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AI Is Everywhere — But Are You Building It Responsibly?

AI Is Everywhere — But Are You Building it Responsibly?

The biggest barrier to widespread artificial intelligence isn’t immature technology — it’s skepticism and lack of trust. Here’s what business leaders can do about it.

Artificial intelligence (AI) touches billions of people daily. It suggests recommended content on your favourite streaming service and helps you avoid traffic while you drive. AI can also help businesses predict how likely someone is to repay a loan or determine the most efficient routes for distributors to ship goods quickly and reliably.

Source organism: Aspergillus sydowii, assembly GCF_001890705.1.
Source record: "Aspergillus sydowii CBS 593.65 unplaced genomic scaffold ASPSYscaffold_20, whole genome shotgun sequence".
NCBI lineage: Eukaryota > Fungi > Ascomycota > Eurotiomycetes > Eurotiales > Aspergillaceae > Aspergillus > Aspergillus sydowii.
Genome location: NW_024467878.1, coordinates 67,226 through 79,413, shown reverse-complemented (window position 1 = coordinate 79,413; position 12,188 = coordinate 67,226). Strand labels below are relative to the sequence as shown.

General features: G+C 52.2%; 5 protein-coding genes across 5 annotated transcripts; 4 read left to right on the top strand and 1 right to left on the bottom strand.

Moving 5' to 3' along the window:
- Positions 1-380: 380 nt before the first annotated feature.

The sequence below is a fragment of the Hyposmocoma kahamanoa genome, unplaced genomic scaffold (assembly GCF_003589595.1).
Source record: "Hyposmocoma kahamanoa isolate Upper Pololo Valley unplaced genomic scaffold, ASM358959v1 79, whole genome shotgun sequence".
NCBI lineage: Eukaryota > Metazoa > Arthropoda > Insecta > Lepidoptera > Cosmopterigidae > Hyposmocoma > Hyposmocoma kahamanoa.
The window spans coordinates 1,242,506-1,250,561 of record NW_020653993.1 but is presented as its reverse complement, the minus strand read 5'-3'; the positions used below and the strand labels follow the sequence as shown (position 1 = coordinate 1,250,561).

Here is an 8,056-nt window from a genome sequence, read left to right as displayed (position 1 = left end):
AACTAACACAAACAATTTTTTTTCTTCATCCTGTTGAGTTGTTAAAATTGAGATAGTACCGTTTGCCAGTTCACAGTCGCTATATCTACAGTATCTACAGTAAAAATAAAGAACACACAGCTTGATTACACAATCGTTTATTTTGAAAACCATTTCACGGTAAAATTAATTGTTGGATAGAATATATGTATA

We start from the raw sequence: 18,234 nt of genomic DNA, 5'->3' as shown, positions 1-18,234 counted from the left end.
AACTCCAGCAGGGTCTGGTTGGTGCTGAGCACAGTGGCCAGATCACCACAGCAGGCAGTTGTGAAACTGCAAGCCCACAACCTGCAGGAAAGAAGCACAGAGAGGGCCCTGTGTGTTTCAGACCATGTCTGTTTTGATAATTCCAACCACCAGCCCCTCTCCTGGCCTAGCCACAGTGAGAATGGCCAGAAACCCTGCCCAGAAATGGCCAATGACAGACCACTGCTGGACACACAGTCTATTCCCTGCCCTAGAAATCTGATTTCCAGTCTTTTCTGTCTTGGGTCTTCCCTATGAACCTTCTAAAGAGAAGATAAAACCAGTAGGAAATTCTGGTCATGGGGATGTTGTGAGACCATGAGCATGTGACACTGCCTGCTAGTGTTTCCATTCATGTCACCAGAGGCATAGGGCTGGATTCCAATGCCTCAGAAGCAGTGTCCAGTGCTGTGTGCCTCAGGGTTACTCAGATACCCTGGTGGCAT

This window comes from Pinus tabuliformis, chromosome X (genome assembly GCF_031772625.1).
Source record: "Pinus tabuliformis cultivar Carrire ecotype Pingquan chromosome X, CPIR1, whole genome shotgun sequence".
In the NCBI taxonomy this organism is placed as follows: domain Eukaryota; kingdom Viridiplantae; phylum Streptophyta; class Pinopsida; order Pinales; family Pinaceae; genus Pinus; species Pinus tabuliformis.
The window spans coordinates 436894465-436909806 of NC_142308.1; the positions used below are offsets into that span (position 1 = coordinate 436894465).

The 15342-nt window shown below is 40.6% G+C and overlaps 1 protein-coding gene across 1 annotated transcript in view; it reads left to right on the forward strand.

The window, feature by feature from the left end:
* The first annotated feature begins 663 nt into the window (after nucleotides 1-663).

There is no doubt the predictive capabilities brought about by these AI have helped businesses to scale rapidly. With applications in fields from retail services to logistics and personal finance, the global AI industry is projected to reach annual revenue of US$291.5 billion by 2026. In Asia Pacific, the size of the AI market is also growing. It is estimated to be worth around US$450 million by 2025. But for all the good AI has contributed to the world, the technology isn’t perfect. AI algorithms can cause many business and societal pitfalls if not kept in check.